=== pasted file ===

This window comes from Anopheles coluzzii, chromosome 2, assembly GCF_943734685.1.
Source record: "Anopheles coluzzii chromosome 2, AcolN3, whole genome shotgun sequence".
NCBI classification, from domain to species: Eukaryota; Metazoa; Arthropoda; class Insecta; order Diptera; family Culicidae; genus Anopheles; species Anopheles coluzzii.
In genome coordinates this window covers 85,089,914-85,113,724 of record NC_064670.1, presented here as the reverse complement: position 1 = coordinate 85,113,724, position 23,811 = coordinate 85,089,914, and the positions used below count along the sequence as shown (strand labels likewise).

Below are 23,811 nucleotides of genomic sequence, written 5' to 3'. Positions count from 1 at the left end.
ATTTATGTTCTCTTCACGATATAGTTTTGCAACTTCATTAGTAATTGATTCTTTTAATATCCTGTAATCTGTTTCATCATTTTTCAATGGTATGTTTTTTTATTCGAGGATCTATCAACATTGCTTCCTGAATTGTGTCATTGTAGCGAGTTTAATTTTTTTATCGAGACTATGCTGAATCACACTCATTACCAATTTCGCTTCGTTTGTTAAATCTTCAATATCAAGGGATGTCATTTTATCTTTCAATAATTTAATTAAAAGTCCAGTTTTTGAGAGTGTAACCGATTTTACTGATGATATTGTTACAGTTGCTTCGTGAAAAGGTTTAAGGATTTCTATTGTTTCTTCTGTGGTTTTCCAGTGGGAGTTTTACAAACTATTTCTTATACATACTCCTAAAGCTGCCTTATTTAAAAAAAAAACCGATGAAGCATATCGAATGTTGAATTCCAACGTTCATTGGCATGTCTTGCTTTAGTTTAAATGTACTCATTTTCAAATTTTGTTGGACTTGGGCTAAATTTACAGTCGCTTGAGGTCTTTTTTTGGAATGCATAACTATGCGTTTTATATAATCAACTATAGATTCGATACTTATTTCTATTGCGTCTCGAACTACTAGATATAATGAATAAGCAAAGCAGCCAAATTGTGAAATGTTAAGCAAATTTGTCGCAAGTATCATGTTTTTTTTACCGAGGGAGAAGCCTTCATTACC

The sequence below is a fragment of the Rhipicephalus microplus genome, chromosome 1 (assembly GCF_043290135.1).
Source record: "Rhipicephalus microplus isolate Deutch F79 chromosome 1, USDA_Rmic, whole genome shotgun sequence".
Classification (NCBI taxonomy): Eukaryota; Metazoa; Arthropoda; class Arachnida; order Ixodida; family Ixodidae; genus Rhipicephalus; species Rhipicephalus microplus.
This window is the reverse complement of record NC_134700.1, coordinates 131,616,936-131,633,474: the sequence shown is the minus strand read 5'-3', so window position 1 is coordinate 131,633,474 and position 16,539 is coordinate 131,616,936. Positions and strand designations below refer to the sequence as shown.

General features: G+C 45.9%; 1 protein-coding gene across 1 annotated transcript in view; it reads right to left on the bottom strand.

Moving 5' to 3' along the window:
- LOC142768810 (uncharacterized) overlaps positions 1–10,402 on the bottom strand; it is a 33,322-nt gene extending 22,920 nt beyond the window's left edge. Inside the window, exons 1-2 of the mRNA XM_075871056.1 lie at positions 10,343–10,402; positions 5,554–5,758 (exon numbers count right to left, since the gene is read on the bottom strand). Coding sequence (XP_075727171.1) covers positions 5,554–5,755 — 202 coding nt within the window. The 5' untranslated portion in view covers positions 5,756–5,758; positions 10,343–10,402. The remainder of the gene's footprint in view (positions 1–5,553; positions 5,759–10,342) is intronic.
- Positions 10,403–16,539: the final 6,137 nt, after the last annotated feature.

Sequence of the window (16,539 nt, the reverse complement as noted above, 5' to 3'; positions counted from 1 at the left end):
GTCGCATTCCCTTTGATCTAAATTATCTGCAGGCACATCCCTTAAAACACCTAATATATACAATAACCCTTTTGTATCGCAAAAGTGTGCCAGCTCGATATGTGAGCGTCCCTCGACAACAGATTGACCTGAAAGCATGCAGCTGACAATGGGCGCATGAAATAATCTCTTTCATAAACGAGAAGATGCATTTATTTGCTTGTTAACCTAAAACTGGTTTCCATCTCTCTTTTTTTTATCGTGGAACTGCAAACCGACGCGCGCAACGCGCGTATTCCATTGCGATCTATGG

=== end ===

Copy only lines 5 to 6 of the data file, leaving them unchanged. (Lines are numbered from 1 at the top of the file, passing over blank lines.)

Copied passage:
Below are 23,811 nucleotides of genomic sequence, written 5' to 3'. Positions count from 1 at the left end.
ATTTATGTTCTCTTCACGATATAGTTTTGCAACTTCATTAGTAATTGATTCTTTTAATATCCTGTAATCTGTTTCATCATTTTTCAATGGTATGTTTTTTTATTCGAGGATCTATCAACATTGCTTCCTGAATTGTGTCATTGTAGCGAGTTTAATTTTTTTATCGAGACTATGCTGAATCACACTCATTACCAATTTCGCTTCGTTTGTTAAATCTTCAATATCAAGGGATGTCATTTTATCTTTCAATAATTTAATTAAAAGTCCAGTTTTTGAGAGTGTAACCGATTTTACTGATGATATTGTTACAGTTGCTTCGTGAAAAGGTTTAAGGATTTCTATTGTTTCTTCTGTGGTTTTCCAGTGGGAGTTTTACAAACTATTTCTTATACATACTCCTAAAGCTGCCTTATTTAAAAAAAAAACCGATGAAGCATATCGAATGTTGAATTCCAACGTTCATTGGCATGTCTTGCTTTAGTTTAAATGTACTCATTTTCAAATTTTGTTGGACTTGGGCTAAATTTACAGTCGCTTGAGGTCTTTTTTTGGAATGCATAACTATGCGTTTTATATAATCAACTATAGATTCGATACTTATTTCTATTGCGTCTCGAACTACTAGATATAATGAATAAGCAAAGCAGCCAAATTGTGAAATGTTAAGCAAATTTGTCGCAAGTATCATGTTTTTTTTACCGAGGGAGAAGCCTTCATTACC